Wiseburn Unified School District

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The Wiseburn Unified School District is a school district in Los Angeles County, California operating elementary and middle schools. Its headquarters are in Hawthorne, California.[1]

History[edit]

It was established in 1896.[2] In 1912 the El Segundo School District opened, taking territory from Wiseburn.[3]

There was a movement for the Wiseburn district to secede from the Centinela Valley Union High School District which began as a signature collection drive around 2001.[4] In 2002 the Los Angeles County Committee on School District Organization recommend ed that the vote to secede go forward but that the entire Centinela Valley area, and not just Wiseburn, vote on the secession issue. Wiseburn alone had 6,400 registered voters living in its boundaries while the entirety of Centinela Valley had 54,000 registered voters. Sandra Murillo of the Los Angeles Times stated that having the entire Centinela district vote on the matter would make it less likely to pass.[5] The leadership of the Centinela Valley district was in favor of the entire district voting on the matter. In 2004 all board members of the California Board of Education except for one, who abstained, voted to declare that the vote on whether Wiseburn may secede should only be decided within Wiseburn's boundaries.[6] An election was scheduled for March 8, 2005, but in December 2004, David Yaffe, a Los Angeles Superior Court judge, granted a request from the Centinela district for a preliminary injunction, putting an abeyance on the election.[7]

On November 5, 2013, 92.63% of the district's voters participating in the election favored the establishment of Wiseburn as a unified school district, permitting it to establish a high school.[8]

District boundaries[edit]

Corporate operations in El Segundo, such as those of Mattel (headquarters pictured here) provide significant tax revenue for the district

The district has a territory of about 4 square miles (10 km2).[9] The district serves Hollyglen,[2] located in western Hawthorne,[4] and Del Aire and Wiseburn,[2] unincorporated areas south of Los Angeles International Airport.[4] About 50% of the district is located in the city of El Segundo.[2]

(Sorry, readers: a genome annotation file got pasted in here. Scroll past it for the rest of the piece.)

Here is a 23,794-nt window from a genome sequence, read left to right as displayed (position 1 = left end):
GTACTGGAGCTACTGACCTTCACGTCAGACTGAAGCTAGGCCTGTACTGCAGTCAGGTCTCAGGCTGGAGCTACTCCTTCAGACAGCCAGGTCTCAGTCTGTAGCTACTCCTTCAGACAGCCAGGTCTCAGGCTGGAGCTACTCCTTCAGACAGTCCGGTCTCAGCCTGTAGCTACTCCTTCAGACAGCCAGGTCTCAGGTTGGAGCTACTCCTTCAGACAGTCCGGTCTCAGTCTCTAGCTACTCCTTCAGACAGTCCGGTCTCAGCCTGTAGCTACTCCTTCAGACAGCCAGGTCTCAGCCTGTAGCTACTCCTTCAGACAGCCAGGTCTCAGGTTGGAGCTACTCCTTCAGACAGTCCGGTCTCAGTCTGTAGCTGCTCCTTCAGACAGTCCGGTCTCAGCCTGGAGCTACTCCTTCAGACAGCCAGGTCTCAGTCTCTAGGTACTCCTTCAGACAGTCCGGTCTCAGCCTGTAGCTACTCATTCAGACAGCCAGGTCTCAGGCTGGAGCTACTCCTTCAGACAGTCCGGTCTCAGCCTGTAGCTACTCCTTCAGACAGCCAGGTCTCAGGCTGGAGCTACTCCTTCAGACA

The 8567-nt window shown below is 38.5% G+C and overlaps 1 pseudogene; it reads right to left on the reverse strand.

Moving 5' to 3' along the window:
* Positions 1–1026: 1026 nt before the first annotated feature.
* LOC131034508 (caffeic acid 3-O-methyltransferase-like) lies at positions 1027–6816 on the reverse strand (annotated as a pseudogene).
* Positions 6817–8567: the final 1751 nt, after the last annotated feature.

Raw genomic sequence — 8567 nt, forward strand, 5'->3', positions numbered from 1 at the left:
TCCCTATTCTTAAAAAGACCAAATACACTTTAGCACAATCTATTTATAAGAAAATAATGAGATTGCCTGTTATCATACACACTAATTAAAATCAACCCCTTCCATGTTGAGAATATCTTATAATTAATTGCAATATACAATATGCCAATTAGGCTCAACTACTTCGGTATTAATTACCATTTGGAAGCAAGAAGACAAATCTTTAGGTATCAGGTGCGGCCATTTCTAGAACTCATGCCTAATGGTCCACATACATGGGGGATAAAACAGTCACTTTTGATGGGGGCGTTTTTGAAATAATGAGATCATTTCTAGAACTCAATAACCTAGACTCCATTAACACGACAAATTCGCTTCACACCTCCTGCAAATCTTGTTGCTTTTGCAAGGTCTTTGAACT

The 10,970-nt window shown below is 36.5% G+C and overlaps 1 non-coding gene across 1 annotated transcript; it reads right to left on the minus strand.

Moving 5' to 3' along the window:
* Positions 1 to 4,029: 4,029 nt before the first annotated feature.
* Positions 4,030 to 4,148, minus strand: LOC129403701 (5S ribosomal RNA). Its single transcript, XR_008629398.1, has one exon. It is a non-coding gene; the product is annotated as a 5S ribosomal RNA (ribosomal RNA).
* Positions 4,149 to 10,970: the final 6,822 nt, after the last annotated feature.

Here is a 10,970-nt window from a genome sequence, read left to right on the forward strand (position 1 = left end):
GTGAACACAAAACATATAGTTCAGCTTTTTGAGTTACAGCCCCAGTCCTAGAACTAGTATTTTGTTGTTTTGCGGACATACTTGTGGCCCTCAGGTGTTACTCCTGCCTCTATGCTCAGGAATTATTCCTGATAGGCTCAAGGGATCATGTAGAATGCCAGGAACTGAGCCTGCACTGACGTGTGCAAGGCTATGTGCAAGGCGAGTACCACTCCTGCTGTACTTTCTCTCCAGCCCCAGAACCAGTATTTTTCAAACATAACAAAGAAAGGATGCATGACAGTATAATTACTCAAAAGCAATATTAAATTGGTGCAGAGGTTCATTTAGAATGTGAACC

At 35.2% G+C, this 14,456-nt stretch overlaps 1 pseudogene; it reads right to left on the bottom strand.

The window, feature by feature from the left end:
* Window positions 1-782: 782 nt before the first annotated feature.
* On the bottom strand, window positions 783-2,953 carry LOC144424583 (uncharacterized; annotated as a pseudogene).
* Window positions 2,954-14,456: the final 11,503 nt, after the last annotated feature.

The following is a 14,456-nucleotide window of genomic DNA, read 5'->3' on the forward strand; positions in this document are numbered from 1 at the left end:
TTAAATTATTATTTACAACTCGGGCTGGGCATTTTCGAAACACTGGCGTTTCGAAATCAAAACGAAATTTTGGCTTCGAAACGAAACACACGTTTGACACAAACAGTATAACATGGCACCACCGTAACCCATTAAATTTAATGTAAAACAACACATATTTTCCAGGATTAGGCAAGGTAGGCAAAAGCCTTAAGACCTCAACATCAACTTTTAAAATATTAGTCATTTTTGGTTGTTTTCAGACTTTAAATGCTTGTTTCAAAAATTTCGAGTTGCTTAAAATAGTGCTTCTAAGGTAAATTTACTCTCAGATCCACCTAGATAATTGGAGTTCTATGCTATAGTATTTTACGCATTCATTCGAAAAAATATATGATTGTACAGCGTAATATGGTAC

As of 2004 the district receives large amounts of property taxes from aerospace and high technology industries in eastern El Segundo.[4] This area has no residential population.[9] As of 2014 the companies in that area include AIG,[10] Boeing, Mattel, Northrop Grumman, Raytheon, and Xerox. With the money from the area, the Wiseburn district had rebuilt all four of its schools in the 2000s.[9] The Wiseburn district as a whole, as of 2002, generates about 40% of the assessed property value of the entire Centinela Valley district.[5] Jean Merl of the Los Angeles Times wrote in 2004 that Wiseburn "provides by far the largest portion of [the Centinela Valley Union High School District]'s assessed property tax valuation."[7] The companies contributed about 80% of the Wiseburn district's $87 million 2010 school bond.[10]

Demographics[edit]

In 2004 the school district had 2,000 students. At the time, about 33% were transfers from other school districts.[4] As of 2014 the district allows parents in the Ladera Heights community and the Los Angeles neighborhoods of Mar Vista, Playa del Rey, Playa Vista, and Westchester to send their children to Wiseburn schools on inter-district transfers.[11]

As of 2014 Wiseburn residents were also a part of the Centinela Valley Union High School district, with separate portions assigned to Hawthorne High School and Lawndale High School.[10] As of 2004, of the districts feeding into the Centinela Valley school district, Wiseburn sent the fewest students.[7] As of 2014, most students within the Wiseburn School District did not matriculate to Centinela Valley after leaving the 8th grade and instead went to other schools, including the Da Vinci charter schools in Wiseburn.[9] Therefore, the students in the Wiseburn system did not stay together. Israel Mora, a board member of the Wiseburn district, stated that the education at Centinela Valley schools declined in the 1980s and that "They are trying to bring it back up, but it's a struggle for them."[10]

Student performance[edit]

As of 2004 the Wiseburn district Academic Performance Index (API) was 784. That year Jean Merl of the Los Angeles Times described the Wiseburn district as being "high-performing".[4]

Schools[edit]

Zoned schools:

  • Richard Henry Dana Middle School (6-8) (Hawthorne)
    • Dana is located in Hollyglen. Its current building opened in 2007.[2]
  • Juan de Anza Elementary School (K-5) (Unincorporated area)
    • The current Anza building opened in the northern hemisphere fall of 2002.[2]
  • Peter Burnett Elementary School (3-5) (Hawthorne)
    • It was modernized in 1999.[2]
  • Juan Cabrillo Elementary School (K-2) (Hawthorne)
    • In June 2007, 83% of district voters approved bonds to build a new campus for Cabrillo. In December 2008 the building's construction was complete.[2]

Charter schools:

  • Da Vinci Design Charter School (9-12)
    • The school opened in August 2009 as a way to provide an alternative high school.[2]
  • Da Vinci Science Charter School (9-12)